Status Report

STS-102 Launch Announcement from RSC Energia

By SpaceRef Editor
March 8, 2001
Filed under ,

US Space Shuttle Discovery was launched at 14:42:08, Moscow Time, from
a launch facility at Kennedy Space Center to the International Space
Station (ISS). According to ISS assembly sequence this flight is designated
as 5A.1, while in NASA classification this Space Shuttle mission is
referred to as STS-102.
The orbiter carries a crew of seven: Russian cosmonaut Yury Usachev,
NASA astronauts James Wetherbee (Commander), James Kelley (Pilot), Andrew
Thomas, Paul Richards, James Voss, Susan Helms (Mission Specialists).
The objective of the mission is to bring to ISS the Expedition Two crew
(ISS-2) consisting of Yury Usachev (Commander) James Voss (Flight Engineer
1), Susan Helms (Flight Engineer 2) and to return to Earth the Expedition
One crew (ISS-1), who have been working on-board the space station since
November 2 of the last year. This crew consist of Russian flight engineers
Sergei Krikalev, Yury Gidzenko and US astronaut William Shepherd (Commander).
In addition to this, Discovery will deliver to the Space Station some
equipment for outfitting US orbital segment, as well as equipment stowed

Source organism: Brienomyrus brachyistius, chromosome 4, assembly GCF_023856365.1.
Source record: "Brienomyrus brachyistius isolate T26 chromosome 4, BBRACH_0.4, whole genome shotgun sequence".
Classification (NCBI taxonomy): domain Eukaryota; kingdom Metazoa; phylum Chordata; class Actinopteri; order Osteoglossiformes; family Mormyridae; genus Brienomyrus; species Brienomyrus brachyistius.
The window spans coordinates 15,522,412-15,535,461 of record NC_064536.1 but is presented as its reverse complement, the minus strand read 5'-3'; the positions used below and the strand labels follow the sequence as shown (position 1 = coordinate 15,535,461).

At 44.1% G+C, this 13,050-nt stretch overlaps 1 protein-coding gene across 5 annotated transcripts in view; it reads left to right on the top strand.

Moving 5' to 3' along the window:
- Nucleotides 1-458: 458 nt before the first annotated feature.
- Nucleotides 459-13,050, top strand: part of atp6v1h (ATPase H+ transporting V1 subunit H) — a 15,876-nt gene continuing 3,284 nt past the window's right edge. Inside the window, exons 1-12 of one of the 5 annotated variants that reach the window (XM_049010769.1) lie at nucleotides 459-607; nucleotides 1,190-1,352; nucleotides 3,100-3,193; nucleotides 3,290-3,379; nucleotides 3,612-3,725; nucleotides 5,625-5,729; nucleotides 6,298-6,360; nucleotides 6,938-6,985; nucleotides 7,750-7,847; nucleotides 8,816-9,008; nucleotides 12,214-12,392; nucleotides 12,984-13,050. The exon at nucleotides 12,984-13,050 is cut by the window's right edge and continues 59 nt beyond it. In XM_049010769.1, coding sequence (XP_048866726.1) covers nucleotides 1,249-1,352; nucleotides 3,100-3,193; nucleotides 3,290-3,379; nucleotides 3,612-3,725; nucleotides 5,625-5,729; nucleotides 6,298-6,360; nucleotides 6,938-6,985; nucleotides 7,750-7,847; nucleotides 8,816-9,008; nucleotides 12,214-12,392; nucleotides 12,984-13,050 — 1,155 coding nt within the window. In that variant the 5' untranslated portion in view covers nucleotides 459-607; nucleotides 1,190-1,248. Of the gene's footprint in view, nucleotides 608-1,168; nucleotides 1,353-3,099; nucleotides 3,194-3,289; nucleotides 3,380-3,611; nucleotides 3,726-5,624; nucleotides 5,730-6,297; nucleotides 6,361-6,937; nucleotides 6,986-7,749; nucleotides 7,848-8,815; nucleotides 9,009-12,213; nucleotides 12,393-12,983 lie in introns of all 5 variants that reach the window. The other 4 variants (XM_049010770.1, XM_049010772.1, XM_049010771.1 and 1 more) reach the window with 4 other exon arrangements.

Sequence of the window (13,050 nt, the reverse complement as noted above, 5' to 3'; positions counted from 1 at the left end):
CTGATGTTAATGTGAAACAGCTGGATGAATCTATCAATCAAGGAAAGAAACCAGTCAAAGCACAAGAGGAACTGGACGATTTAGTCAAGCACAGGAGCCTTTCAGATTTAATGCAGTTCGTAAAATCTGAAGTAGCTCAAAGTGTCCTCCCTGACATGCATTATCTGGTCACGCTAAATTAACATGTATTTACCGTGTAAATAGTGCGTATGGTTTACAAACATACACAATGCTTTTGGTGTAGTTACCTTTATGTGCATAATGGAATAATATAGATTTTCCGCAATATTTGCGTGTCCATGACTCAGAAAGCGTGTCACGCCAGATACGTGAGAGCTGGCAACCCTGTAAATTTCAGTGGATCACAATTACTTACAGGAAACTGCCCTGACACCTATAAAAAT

in the Italian logistics module Leonardo making its first trip to ISS,
such as individual seat liners for ISS-2 crew, personal radiation monitoring
devices, water, air and food supplies for the space station crew.
The docking of the Space Shuttle Orbiter with the International Space
Station is scheduled for March 10, 2001 at 8:35 Moscow Time.
ISS vehicle weighing about 111,7 tons is currently composed of Soyuz
TM-31 manned spacecraft, Russian Service Module Zvezda, Functional and
Cargo Module (FGB) Zarya, US module Unity, US module Destiny and unmanned
logistics vehicle Progress M-44. The on-board systems of the vehicle
operate normally.
ISS-1 crew conducts work on-board the space station in accordance with
the ISS mission plan. The last few days saw the completion of unloading
Progress M-44 vehicle, performance of the first major Russian-German
scientific experiment "Plasma Crystal", medical research and
physical exercise, replacement of dust collectors in the Service Module
"Zvezda", preparations for space station docking with Discovery
Based on the data from LOCT (Lead Operations Control Team), ISS is flying
in an orbit with the following parameters: inclination 51.6*, maximum
and minimum altitudes, respectively, 395.1 and 372.3 km. The orbital
period of the space station is 92.0 min.

SpaceRef staff editor.